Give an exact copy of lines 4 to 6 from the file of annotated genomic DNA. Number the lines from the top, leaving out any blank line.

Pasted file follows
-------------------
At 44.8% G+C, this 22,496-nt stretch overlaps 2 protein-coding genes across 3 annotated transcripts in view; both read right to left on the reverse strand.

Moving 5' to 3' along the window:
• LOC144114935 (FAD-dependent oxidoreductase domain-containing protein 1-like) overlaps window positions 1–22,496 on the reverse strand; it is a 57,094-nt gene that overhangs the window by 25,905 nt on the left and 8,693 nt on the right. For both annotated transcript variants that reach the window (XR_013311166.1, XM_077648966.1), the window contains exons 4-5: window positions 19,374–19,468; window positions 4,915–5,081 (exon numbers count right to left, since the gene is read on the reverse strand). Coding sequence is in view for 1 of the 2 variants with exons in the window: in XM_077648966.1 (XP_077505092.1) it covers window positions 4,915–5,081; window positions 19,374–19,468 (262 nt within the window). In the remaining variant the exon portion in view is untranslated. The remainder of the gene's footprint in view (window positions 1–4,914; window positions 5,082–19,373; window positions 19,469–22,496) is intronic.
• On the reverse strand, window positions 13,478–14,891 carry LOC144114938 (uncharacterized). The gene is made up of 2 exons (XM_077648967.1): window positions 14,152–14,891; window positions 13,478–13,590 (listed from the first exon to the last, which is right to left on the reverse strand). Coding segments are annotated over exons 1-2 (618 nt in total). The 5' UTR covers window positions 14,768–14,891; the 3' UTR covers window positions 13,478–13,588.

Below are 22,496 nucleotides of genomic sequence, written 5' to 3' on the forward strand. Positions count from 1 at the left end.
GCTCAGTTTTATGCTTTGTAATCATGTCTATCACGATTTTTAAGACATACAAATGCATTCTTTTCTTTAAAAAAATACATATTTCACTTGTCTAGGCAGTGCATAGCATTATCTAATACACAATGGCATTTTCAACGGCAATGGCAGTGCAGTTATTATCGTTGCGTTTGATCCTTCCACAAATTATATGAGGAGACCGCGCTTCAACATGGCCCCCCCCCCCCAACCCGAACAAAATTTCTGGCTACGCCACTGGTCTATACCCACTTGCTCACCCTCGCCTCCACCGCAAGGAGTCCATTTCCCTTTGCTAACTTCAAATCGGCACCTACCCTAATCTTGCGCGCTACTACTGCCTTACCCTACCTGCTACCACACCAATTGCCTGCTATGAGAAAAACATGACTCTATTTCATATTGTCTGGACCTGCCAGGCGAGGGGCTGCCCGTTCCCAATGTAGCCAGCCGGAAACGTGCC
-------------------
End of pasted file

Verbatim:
• On the reverse strand, window positions 13,478–14,891 carry LOC144114938 (uncharacterized). The gene is made up of 2 exons (XM_077648967.1): window positions 14,152–14,891; window positions 13,478–13,590 (listed from the first exon to the last, which is right to left on the reverse strand). Coding segments are annotated over exons 1-2 (618 nt in total). The 5' UTR covers window positions 14,768–14,891; the 3' UTR covers window positions 13,478–13,588.

Below are 22,496 nucleotides of genomic sequence, written 5' to 3' on the forward strand. Positions count from 1 at the left end.
GCTCAGTTTTATGCTTTGTAATCATGTCTATCACGATTTTTAAGACATACAAATGCATTCTTTTCTTTAAAAAAATACATATTTCACTTGTCTAGGCAGTGCATAGCATTATCTAATACACAATGGCATTTTCAACGGCAATGGCAGTGCAGTTATTATCGTTGCGTTTGATCCTTCCACAAATTATATGAGGAGACCGCGCTTCAACATGGCCCCCCCCCCCCAACCCGAACAAAATTTCTGGCTACGCCACTGGTCTATACCCACTTGCTCACCCTCGCCTCCACCGCAAGGAGTCCATTTCCCTTTGCTAACTTCAAATCGGCACCTACCCTAATCTTGCGCGCTACTACTGCCTTACCCTACCTGCTACCACACCAATTGCCTGCTATGAGAAAAACATGACTCTATTTCATATTGTCTGGACCTGCCAGGCGAGGGGCTGCCCGTTCCCAATGTAGCCAGCCGGAAACGTGCC